Here’s a sure sign sedans are being kicked to the curb by the growing popularity of SUVs. Toyota just lost its global sales crown to the Volkswagen brand.
Toyota’s fall is in large part due to the the falling demand for sedans, even its popular Camry. Another reason is slower than expected expansion in China. At the same time, VW benefited from growth in China thanks to a tax cut there that stoked consumer demand.
Toyota’s global sales, including its Lexus, Daihatsu and Hino brands, rose 0.2 percent to 10.2 million vehicles in 2016. That fell just short of VW Group’s record 10.3 million cars, trucks and buses, a 3.8 percent gain, even in spite of the VW’s diesel scandal.
It’s not all doom and gloom for Toyota though. The automaker continues to outperform its European rival in another key measurement – profit. Toyota’s was more than double Volkswagen’s in the six months through September, according to Bloomberg data. No earnings reports yet for the fourth quarter.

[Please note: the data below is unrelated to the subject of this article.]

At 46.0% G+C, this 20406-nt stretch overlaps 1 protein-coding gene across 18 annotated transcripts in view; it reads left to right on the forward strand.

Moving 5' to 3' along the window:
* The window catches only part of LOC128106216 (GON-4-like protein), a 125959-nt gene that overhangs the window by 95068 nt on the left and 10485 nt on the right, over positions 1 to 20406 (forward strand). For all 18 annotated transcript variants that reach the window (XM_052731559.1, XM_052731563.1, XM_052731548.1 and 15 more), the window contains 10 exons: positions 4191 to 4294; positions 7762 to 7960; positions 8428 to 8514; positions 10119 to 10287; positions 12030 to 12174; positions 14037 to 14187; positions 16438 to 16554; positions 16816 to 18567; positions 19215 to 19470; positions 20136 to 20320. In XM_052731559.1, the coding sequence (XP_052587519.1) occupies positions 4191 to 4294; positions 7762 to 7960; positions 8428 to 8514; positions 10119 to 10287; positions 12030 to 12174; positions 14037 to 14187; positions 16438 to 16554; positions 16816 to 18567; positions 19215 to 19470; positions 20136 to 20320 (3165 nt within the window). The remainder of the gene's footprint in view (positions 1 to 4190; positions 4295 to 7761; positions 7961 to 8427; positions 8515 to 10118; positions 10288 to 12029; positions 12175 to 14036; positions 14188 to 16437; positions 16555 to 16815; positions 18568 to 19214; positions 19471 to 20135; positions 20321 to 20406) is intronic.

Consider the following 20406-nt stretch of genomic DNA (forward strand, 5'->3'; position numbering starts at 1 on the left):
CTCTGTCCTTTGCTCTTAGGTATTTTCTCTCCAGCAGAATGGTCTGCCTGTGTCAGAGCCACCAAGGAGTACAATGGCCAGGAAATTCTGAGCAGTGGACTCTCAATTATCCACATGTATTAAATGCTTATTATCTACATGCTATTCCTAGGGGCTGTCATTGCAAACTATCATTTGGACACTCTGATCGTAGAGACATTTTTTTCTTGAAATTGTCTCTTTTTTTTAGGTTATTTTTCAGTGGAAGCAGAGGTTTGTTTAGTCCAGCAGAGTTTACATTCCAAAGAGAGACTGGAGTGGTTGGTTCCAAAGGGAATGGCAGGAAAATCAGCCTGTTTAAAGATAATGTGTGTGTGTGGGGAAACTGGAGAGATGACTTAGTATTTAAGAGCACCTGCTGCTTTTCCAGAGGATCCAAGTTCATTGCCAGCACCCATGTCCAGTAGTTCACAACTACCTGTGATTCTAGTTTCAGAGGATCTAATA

Looking ahead, Toyota must contend with possible trade tensions as U.S. President Donald Trump pressures foreign automakers to build more vehicles on U.S. shores. VW, meanwhile, faces decelerating demand in China as the tax reduction expires.
Since his inauguration, Trump has withdrawn the U.S. from the Trans-Pacific Partnership trade accord, reaffirmed a campaign promise to renegotiate the North American Free Trade Agreement involving Mexico and as we reported here last week, met with automakers to persuade them to keep production within the US.
Toyota built its first U.S. assembly plant in Georgetown, Kentucky, three decades ago, in part to appease Washington during an era of icy trade ties. Since then, it’s added factories in the country. In fact last year Toyota built a lot of vehicles here. More than 1.38 million cars and trucks in the U.S., behind only General Motors, Ford, and Fiat Chrysler.
Still, Toyota’s production was about 1 million vehicles short of its sales in the country. Any push for investment growth will come up against a U.S. auto market that is likely to wane after setting volume records in 2015 and then again in 2016.
In 2008, Toyota ended GM’s 77-year reign as the world’s largest automaker. But it held on to the top annual sales spot until 2011, when production was disrupted by natural disasters in Japan and Thailand. The Japanese company took the lead again in 2012 and stayed there through 2015.